Are there alternatives to HTTP a beginner like me should look at for communication between two Elixir (Phoenix) apps? Would something else be better suited to this situation, including the transferring of files? (Though I expect the attachments to be quite small anyway.)

Then again, as I’ll be making much of the Admin app usable via the web it will need to have an HTTP API anyway, so maybe I should stick to HTTP for the Workstation-Admin communication and save less familiar-to-me methods for later.


Another way to communicate between contexts is to use domain events. If You had multiple domains listening to WorkstationApp, it would allow You to send asynchronous messages between boudaries.


A little later than expected due to a pause in work on this, I’ve got an initial transferring of user-submitted data from the user-facing Elixir Workstation app to the separate Elixir Admin app via HTTP set up in development. I’m posting a short summary here and if anyone has any thoughts on whether or not this is a half-decent approach I’d be glad to get them.

I also have a couple of questions on processes and whether or not I’m doing enough to guard against the Workstation app crashing due to an unexpected effect of the HTTP PUT. It’s a priority to keep the Workstation app running as it is what remote users will be sending their submissions to.

Quick summary:

Users' Windows software
Elixir 'Workstation' app (Server 1. Stores submissions in its local PostgreSQL database.)
Elixir 'Workstation' app (Server 1.)
PUT (using UUID)
Elixir 'Admin' app (Server 2. Stores submissions in its local PostgreSQL database.)

When the Workstation app gets a success response from the Admin app, it updates its own record of the entity’s sent column from false to true.

I’ve added an API module to the Workstation app which uses HTTPoison which I can use to PUT submissions under their UUIDs to the Admin app:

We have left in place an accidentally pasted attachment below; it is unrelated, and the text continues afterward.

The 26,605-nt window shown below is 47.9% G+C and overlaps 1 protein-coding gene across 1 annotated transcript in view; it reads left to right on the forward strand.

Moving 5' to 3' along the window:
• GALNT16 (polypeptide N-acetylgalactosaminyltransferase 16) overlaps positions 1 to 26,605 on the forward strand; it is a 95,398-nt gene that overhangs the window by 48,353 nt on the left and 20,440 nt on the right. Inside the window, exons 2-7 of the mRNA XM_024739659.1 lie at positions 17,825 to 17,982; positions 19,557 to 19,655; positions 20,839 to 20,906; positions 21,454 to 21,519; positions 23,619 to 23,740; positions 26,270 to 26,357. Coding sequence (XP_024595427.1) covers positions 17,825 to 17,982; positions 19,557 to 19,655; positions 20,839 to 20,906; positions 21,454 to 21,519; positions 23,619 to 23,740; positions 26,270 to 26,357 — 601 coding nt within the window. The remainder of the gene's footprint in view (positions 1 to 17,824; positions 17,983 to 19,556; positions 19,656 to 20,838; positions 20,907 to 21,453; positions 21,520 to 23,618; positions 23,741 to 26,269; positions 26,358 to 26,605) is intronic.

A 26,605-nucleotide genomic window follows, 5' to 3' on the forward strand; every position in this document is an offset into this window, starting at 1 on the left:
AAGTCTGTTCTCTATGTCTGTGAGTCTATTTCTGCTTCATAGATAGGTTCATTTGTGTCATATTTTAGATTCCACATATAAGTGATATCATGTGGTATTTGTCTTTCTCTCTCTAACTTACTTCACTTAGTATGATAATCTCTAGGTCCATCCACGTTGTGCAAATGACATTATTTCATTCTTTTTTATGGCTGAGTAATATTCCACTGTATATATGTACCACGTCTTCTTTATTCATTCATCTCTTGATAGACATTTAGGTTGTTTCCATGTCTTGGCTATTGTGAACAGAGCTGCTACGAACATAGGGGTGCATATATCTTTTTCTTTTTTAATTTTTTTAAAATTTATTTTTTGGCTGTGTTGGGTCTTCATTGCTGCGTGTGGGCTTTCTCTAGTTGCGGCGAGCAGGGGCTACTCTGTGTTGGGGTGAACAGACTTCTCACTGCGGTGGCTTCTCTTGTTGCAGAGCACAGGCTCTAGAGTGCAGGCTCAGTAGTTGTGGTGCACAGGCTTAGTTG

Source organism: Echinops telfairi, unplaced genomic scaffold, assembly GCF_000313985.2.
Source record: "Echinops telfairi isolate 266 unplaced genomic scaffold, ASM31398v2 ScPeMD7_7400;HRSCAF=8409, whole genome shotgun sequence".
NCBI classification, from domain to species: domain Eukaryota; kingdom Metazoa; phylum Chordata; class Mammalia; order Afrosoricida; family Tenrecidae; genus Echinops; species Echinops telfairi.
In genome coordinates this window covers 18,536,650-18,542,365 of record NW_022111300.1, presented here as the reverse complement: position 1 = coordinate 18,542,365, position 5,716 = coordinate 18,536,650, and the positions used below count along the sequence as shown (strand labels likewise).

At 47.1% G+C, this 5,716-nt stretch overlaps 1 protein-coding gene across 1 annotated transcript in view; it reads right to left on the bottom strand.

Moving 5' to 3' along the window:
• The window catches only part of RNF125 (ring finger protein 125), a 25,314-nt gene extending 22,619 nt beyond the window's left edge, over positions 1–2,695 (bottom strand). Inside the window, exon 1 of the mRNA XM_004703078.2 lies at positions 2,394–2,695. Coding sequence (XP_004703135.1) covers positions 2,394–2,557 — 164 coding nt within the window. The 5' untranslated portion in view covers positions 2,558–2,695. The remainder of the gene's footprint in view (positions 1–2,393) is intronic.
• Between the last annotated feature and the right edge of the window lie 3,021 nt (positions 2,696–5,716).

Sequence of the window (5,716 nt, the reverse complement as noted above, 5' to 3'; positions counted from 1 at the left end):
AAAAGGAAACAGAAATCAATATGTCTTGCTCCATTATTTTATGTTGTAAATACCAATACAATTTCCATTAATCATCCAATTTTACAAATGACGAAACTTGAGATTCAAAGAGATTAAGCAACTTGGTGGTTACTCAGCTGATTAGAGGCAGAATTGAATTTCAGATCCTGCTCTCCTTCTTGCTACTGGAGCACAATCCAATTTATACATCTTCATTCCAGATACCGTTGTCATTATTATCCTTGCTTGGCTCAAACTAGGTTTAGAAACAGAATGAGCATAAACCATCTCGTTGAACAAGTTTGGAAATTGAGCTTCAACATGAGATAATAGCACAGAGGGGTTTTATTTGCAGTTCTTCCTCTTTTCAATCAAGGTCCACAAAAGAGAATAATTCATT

defmodule Workstation.AdminAPI do
  use HTTPoison.Base
  # alias ...

  # Workstation app: 4000
  # Admin app: 4001
  @endpoint "http://localhost:4001/api_ws/"

  def process_url(url) do
    @endpoint <> url

  def send_unsent_entities do
    |> Enum.each(&send_unsent_entity/1)

  def send_unsent_entity(entity) do
    |> prepare_entity_data
    |> put_entity

  # Some supporting private functions...

  # The private function that PUTs
  defp put_entity(entity_data) do
    # bind values to labels ...

    case put(path, body, headers) do
      {:ok, %HTTPoison.Response{status_code: 201} = response} ->
      # match other responses including errors ...

I use Workstation.AdminAPI.send_unsent_entity/1 from the Workstation.WorkData.create_thing/1 context function, so that a non-blocking PUT happens after a user submission:

defmodule Workstation.WorkData do
  import Ecto.Query, warn: false
  alias Workstation.Repo
  # alias ...

  def create_thing(attrs \\ %{}) do
    result =
      |> Thing.changeset(attrs)
      |> Repo.insert

    case result do
      {:ok, thing} ->
        Task.start(Workstation.AdminAPI, :send_unsent_entity, [thing])
        {:ok, thing}
      _ -> result

I’m using Task.start/3 so that the response to the Windows software is not delayed by the HTTP PUT from the Workstation app to the Admin app.

Question: is this enough to make sure that the Workstation app and the API it provides to users (not shown here) won’t crash if the HTTPoison PUT between my two Elixir apps results in a crash?

Related question just for my education: if I were happy to delay the response to the Windows client until the results of the PUT were returned or a timeout occurred, would I still need to spawn another process to ensure that a PUT-triggered crash didn’t crash the current process? I.e., does HTTPoison already run in a separate process that won’t bring my app down?

In case the initial PUT triggered by create_thing/1 fails for whatever reason, I’m planning to run Workstation.AdminAPI.send_unsent_entities/0 every fifteen minutes or so. I’ve seen a means of doing this in Elixir rather than via cron, and I just need to find it again. :slight_smile: